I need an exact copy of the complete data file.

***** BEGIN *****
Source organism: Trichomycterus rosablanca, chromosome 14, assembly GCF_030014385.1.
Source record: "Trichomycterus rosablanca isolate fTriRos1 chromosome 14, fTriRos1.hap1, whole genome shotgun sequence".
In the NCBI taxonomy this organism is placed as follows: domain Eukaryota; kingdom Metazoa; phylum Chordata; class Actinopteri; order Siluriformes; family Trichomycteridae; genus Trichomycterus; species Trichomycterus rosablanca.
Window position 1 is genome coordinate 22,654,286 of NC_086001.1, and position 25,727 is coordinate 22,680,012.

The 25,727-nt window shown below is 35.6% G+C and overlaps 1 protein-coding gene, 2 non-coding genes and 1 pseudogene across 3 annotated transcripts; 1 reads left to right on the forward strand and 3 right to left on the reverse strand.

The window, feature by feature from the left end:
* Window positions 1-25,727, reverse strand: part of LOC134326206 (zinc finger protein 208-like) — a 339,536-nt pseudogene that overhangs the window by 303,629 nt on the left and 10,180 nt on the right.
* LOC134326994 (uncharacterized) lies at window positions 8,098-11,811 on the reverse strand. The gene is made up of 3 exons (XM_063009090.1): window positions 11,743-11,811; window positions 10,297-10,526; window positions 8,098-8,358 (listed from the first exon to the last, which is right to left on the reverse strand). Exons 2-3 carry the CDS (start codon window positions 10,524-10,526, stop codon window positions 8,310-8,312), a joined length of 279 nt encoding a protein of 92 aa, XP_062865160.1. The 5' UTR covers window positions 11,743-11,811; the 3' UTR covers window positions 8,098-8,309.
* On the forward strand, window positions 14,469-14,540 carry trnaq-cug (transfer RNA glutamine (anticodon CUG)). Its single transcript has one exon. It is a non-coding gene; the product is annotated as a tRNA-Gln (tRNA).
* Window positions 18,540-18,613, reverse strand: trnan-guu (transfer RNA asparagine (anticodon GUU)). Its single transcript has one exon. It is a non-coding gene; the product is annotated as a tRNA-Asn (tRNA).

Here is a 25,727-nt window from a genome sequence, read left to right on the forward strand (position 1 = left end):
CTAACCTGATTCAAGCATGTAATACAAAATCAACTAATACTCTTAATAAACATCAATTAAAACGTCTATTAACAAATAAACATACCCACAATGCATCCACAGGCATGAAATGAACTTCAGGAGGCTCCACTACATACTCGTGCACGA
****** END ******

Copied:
Source organism: Trichomycterus rosablanca, chromosome 14, assembly GCF_030014385.1.
Source record: "Trichomycterus rosablanca isolate fTriRos1 chromosome 14, fTriRos1.hap1, whole genome shotgun sequence".
In the NCBI taxonomy this organism is placed as follows: domain Eukaryota; kingdom Metazoa; phylum Chordata; class Actinopteri; order Siluriformes; family Trichomycteridae; genus Trichomycterus; species Trichomycterus rosablanca.
Window position 1 is genome coordinate 22,654,286 of NC_086001.1, and position 25,727 is coordinate 22,680,012.

The 25,727-nt window shown below is 35.6% G+C and overlaps 1 protein-coding gene, 2 non-coding genes and 1 pseudogene across 3 annotated transcripts; 1 reads left to right on the forward strand and 3 right to left on the reverse strand.

The window, feature by feature from the left end:
* Window positions 1-25,727, reverse strand: part of LOC134326206 (zinc finger protein 208-like) — a 339,536-nt pseudogene that overhangs the window by 303,629 nt on the left and 10,180 nt on the right.
* LOC134326994 (uncharacterized) lies at window positions 8,098-11,811 on the reverse strand. The gene is made up of 3 exons (XM_063009090.1): window positions 11,743-11,811; window positions 10,297-10,526; window positions 8,098-8,358 (listed from the first exon to the last, which is right to left on the reverse strand). Exons 2-3 carry the CDS (start codon window positions 10,524-10,526, stop codon window positions 8,310-8,312), a joined length of 279 nt encoding a protein of 92 aa, XP_062865160.1. The 5' UTR covers window positions 11,743-11,811; the 3' UTR covers window positions 8,098-8,309.
* On the forward strand, window positions 14,469-14,540 carry trnaq-cug (transfer RNA glutamine (anticodon CUG)). Its single transcript has one exon. It is a non-coding gene; the product is annotated as a tRNA-Gln (tRNA).
* Window positions 18,540-18,613, reverse strand: trnan-guu (transfer RNA asparagine (anticodon GUU)). Its single transcript has one exon. It is a non-coding gene; the product is annotated as a tRNA-Asn (tRNA).

Here is a 25,727-nt window from a genome sequence, read left to right on the forward strand (position 1 = left end):
CTAACCTGATTCAAGCATGTAATACAAAATCAACTAATACTCTTAATAAACATCAATTAAAACGTCTATTAACAAATAAACATACCCACAATGCATCCACAGGCATGAAATGAACTTCAGGAGGCTCCACTACATACTCGTGCACGA